His hands were deep in his pockets, and his arms were held straight.  His shoulders slumped just slightly.  “Yep,” he popped.  “Seems that way, doesn’t it?  Happens when you regenerate into a pretty man trying to impress a pretty woman.”  He breathed out.  “Still.  Best that I make the best of it, I suppose.  Stuck with this me for now.”


Eight had one fist covering a yawn as he pushed his hand against the TARDIS door.  He stepped back to politely let everyone else on board before him, smiling at a gesture of affection from Leela, who touched at his arm on her way past.  “You need some sleep,” she cautioned him.


“Sleep is for the tortoises,” he answered back with a wink and a smile.


“And Time Lords,” she added as they both stepped inside.  “Especially those who just became a new…”


Anything else may have wanted to say was halted by the loud gasp and then reverent sigh from the other human on board the TARDIS.  Martha walked with a twirl as she took in the cavernous majesty of the younger TARDIS.   “Oh my God, Doctor.  This TARDIS is amazing!”


Eight gave her a broad grin.  “Thank you, Martha.  I’m sure the TARDIS will be very pleased to hear you say that.”  He looked up.  “Isn’t that right, old girl.  Love a good compliment, don’t you? Now be a dear, will you, and make sure that this lovely young lady has a good steaming cup of hot tea.”  He smiled.  “And while you’re at it, how about one for me as well?”


Ten was near the console.  He looked up at the ceiling, tracing each line, arch, and curve with his eyes.  “Yes.  I do miss this layout,” he breathed.  “She really was beautiful.”


Eight joined him by the console.  “How does she look now?”


“Recovering,” he answered with a sigh.  His head lowered.  “Gone back to her bare bones right now.”


“Recovering from what?”


“Everything,” he breathed out sadly.  He blinked, and then shook himself.  “But now’s not the time for reminiscing and getting all misty eyed about time passed.”  He clapped his hands.  “We have a Dalek fleet to hijack.  Let’s get on that, shall we?”


Eight nodded.  Now that he was in the relative safety of his ship, his tiredness was settling in.  His movement to the console was slower than his usual energetic skip and jump.  He rather patiently shifted his fingers across the keyboard in front of a low-seated monitor.  “Before I reach out to Romana, I would like to make sure that all of the connections to the other ship are stable, and that the Daleks weren’t smart enough to put in a few redundancies in the event someone might try this.”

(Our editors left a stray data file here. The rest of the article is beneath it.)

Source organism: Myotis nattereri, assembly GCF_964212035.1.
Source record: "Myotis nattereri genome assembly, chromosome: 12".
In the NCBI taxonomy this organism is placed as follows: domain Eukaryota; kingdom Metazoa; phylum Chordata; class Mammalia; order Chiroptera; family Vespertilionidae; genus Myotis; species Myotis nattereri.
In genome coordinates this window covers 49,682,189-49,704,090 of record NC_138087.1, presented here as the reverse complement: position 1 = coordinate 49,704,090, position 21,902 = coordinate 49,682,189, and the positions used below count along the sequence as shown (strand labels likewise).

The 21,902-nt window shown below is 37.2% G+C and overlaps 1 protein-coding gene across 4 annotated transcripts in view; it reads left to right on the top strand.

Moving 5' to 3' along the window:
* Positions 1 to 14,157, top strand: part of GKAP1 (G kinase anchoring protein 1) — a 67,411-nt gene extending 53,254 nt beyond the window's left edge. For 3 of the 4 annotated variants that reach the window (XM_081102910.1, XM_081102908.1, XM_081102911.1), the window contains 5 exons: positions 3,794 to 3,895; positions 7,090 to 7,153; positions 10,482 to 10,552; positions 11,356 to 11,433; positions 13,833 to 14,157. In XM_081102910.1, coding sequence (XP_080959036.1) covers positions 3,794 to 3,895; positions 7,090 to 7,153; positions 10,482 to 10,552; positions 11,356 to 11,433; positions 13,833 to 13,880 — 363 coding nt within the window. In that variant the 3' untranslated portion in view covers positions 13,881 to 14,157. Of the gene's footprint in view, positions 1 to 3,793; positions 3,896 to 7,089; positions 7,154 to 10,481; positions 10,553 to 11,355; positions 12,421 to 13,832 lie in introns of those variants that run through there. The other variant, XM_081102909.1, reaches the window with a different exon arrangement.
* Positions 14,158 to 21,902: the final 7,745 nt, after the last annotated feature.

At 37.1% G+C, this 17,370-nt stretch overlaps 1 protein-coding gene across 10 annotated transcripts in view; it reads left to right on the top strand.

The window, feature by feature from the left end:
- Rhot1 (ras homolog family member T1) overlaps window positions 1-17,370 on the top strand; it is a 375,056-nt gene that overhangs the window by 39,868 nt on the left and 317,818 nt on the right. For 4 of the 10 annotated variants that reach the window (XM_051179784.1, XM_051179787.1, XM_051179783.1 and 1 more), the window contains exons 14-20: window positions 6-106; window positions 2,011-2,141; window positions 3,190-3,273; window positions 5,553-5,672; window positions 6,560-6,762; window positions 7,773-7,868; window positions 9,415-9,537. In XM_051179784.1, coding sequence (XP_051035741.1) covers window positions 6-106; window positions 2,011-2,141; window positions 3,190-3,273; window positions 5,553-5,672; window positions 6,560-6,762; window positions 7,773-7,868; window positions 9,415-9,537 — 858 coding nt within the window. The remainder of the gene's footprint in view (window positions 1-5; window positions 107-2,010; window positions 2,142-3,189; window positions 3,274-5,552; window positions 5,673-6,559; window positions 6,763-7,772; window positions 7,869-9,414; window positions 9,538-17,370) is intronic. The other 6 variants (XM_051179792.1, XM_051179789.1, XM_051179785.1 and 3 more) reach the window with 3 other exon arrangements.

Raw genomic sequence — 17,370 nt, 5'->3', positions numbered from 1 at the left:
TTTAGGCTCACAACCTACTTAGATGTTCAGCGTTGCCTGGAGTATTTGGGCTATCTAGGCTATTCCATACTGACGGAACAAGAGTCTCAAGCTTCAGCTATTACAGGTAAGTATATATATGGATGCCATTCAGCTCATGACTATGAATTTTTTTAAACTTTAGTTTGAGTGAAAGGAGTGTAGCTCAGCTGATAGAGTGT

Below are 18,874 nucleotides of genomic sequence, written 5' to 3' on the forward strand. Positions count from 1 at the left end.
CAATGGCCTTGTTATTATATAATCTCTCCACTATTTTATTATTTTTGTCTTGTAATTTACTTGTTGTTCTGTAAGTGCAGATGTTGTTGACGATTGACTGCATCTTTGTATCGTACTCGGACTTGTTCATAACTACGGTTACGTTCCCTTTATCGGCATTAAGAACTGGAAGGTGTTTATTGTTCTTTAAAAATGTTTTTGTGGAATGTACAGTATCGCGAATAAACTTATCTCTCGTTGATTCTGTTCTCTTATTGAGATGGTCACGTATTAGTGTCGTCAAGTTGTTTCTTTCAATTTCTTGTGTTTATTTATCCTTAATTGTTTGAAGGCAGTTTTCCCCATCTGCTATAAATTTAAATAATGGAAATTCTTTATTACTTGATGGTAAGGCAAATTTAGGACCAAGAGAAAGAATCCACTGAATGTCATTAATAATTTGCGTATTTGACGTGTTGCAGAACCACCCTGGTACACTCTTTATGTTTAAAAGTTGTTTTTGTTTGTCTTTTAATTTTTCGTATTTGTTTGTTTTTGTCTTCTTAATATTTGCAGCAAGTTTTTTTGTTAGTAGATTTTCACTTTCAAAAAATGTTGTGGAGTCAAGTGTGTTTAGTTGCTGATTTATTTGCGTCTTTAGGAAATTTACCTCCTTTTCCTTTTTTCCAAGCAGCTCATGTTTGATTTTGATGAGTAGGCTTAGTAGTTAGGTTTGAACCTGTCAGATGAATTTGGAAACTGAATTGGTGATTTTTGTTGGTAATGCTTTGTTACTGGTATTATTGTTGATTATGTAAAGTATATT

“Who could get close enough to even try?” Ten said with a shrug.  “No one but us, really.”


Eight smirked.  “I think it’s quite safe to suggest that when the Daleks design anything, they’ve factored the Doctor into their plans.”  The smirk shifted to a grin.  “Doctor-proofing.”


Ten blurted out an incredulous laugh.  “No such thing as Doctor-proofing anything.  It’s just a minor challenge.  A mere annoyance in my day.”  He leaned over his younger self’s shoulder.  “So-o-o?” he drawled.  “How did we do?”


Eight yawned into his fist.  “Holding steady for now, just running a few more diagnostics to make sure we haven’t had anything hijack us in the process.”


Leela appeared at his side with a cup of strong black tea in one hand, and a slice of pie in the other.  “Drink, and eat,” she commanded.  “And if we have time, then you should rest.”


“I’m fine,” he assured her with a tip of the cup.  “And thank you.”


Martha stood beside her own Doctor, a cup of tea in one hand, a plate with pie in the other – but neither of them were for him.  When he looked at her in question, she took a forkful of pie into her mouth.  “You’ve got legs and a heartbeat, Doctor. You can get your own.”


He looked down at the pie with a petulant expression.  “I don’t like pie, anyway.”


She grinned at him, her usually white smile full of crumbs and orange-yellow slush.  Her lips closed to cover the mess and she swallowed with a long moan.  “Oh, what you’re missing, then.  This is out of this world.”  She set her plate on the console edge and looked across the Eight.  “Everything okay?”


He nodded in reply.  “I can’t see that we’ve managed to trigger any alarms across the Dalek networks, and the TARDIS has a stable connection to the ship.”  He forked a mouthful of pie.  He then let out a very short moan of appreciation and swallowed before speaking again.  “I’ll find a way to transfer the feed protocols to the Capitol on Gallifrey to free up my TARDIS, and will let Romana and her teams work as much damage as they possibly can.”


“First things first,”  Leela injected.  “The Askolians trapped in the Arks need to be released and their planet made secure.”


Eight agreed.  “We can’t do that from in here, and as we do need to be at site to coordinate their rescue and the defeat of the Daleks…”  His lips pursed and he hummed in thought.


Martha slapped away Ten’s hand as it moved toward her plate of pie.  “Is there any way you can set up a remote control kind’ve thing?  Something that links back to the TARDIS, but can be controlled from the outside?”  She swatted at her Doctor’s wandering hand as it walked with fingers across the console toward her plate.  “Do you mind?”